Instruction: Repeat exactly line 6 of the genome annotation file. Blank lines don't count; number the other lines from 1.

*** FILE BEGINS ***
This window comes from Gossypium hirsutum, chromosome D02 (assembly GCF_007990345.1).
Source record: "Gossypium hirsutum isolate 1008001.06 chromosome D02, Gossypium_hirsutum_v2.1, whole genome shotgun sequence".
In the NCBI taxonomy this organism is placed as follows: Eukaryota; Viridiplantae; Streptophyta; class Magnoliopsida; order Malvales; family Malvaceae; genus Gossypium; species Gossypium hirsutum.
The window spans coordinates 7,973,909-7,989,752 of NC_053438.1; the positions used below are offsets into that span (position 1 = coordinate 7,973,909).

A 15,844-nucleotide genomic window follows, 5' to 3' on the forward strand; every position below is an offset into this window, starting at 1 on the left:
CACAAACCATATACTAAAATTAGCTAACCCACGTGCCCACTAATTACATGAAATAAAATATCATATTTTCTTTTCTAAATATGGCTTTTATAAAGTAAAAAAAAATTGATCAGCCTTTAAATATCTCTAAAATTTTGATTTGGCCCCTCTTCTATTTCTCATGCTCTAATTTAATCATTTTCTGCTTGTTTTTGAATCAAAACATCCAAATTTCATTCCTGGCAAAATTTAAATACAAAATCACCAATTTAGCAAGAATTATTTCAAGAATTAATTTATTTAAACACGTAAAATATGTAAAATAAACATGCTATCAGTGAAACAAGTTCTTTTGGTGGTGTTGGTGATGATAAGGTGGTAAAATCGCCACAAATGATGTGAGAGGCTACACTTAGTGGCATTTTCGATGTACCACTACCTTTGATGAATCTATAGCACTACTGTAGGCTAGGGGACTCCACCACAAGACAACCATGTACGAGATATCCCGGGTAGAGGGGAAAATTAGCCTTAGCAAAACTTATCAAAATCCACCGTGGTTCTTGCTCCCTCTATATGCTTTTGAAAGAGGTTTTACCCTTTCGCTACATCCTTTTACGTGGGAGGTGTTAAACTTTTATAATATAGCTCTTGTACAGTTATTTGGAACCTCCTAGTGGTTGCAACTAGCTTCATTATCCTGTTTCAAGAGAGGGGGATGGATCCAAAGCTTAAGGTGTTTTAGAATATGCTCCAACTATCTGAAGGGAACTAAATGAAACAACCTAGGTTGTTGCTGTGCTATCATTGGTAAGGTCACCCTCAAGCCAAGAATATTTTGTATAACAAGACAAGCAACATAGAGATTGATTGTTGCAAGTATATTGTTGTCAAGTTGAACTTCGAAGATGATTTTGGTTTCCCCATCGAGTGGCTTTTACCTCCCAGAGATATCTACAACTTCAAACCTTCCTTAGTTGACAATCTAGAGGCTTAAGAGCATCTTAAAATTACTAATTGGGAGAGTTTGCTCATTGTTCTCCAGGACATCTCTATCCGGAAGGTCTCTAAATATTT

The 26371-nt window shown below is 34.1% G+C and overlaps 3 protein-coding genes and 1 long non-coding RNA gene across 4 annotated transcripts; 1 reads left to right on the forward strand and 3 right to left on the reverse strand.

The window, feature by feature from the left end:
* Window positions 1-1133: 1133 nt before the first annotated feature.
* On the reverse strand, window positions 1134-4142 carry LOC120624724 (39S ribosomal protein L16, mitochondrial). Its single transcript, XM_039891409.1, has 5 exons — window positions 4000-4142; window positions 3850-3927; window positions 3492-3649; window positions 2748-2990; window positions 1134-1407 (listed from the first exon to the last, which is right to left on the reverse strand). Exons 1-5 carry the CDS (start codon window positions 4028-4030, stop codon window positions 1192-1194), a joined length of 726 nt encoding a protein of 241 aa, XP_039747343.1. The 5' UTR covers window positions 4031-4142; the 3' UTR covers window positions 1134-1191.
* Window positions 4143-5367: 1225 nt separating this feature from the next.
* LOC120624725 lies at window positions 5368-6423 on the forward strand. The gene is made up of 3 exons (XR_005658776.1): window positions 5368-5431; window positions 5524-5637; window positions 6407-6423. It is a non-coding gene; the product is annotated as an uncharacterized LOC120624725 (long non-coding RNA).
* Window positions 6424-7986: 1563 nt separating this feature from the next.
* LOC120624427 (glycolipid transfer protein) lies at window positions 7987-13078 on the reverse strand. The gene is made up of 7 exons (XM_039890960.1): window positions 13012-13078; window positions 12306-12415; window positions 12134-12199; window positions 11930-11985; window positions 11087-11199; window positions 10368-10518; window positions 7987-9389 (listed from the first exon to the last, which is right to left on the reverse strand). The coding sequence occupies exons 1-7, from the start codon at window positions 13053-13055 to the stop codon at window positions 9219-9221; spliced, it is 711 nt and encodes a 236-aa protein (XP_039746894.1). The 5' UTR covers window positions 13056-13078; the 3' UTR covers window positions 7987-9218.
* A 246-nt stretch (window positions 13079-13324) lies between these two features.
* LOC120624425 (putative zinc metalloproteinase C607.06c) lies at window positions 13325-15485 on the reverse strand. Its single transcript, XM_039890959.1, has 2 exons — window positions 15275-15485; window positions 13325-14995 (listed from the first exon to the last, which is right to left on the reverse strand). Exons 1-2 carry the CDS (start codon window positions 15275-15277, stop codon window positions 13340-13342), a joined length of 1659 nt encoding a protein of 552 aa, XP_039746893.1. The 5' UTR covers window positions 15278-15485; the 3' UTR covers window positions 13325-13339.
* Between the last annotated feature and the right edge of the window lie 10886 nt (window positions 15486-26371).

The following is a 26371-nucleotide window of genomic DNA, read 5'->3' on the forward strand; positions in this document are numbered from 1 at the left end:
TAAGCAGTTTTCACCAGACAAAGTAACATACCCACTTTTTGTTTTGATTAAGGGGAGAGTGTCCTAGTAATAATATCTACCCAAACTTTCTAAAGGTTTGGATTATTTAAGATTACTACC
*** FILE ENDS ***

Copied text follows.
CACAAACCATATACTAAAATTAGCTAACCCACGTGCCCACTAATTACATGAAATAAAATATCATATTTTCTTTTCTAAATATGGCTTTTATAAAGTAAAAAAAAATTGATCAGCCTTTAAATATCTCTAAAATTTTGATTTGGCCCCTCTTCTATTTCTCATGCTCTAATTTAATCATTTTCTGCTTGTTTTTGAATCAAAACATCCAAATTTCATTCCTGGCAAAATTTAAATACAAAATCACCAATTTAGCAAGAATTATTTCAAGAATTAATTTATTTAAACACGTAAAATATGTAAAATAAACATGCTATCAGTGAAACAAGTTCTTTTGGTGGTGTTGGTGATGATAAGGTGGTAAAATCGCCACAAATGATGTGAGAGGCTACACTTAGTGGCATTTTCGATGTACCACTACCTTTGATGAATCTATAGCACTACTGTAGGCTAGGGGACTCCACCACAAGACAACCATGTACGAGATATCCCGGGTAGAGGGGAAAATTAGCCTTAGCAAAACTTATCAAAATCCACCGTGGTTCTTGCTCCCTCTATATGCTTTTGAAAGAGGTTTTACCCTTTCGCTACATCCTTTTACGTGGGAGGTGTTAAACTTTTATAATATAGCTCTTGTACAGTTATTTGGAACCTCCTAGTGGTTGCAACTAGCTTCATTATCCTGTTTCAAGAGAGGGGGATGGATCCAAAGCTTAAGGTGTTTTAGAATATGCTCCAACTATCTGAAGGGAACTAAATGAAACAACCTAGGTTGTTGCTGTGCTATCATTGGTAAGGTCACCCTCAAGCCAAGAATATTTTGTATAACAAGACAAGCAACATAGAGATTGATTGTTGCAAGTATATTGTTGTCAAGTTGAACTTCGAAGATGATTTTGGTTTCCCCATCGAGTGGCTTTTACCTCCCAGAGATATCTACAACTTCAAACCTTCCTTAGTTGACAATCTAGAGGCTTAAGAGCATCTTAAAATTACTAATTGGGAGAGTTTGCTCATTGTTCTCCAGGACATCTCTATCCGGAAGGTCTCTAAATATTT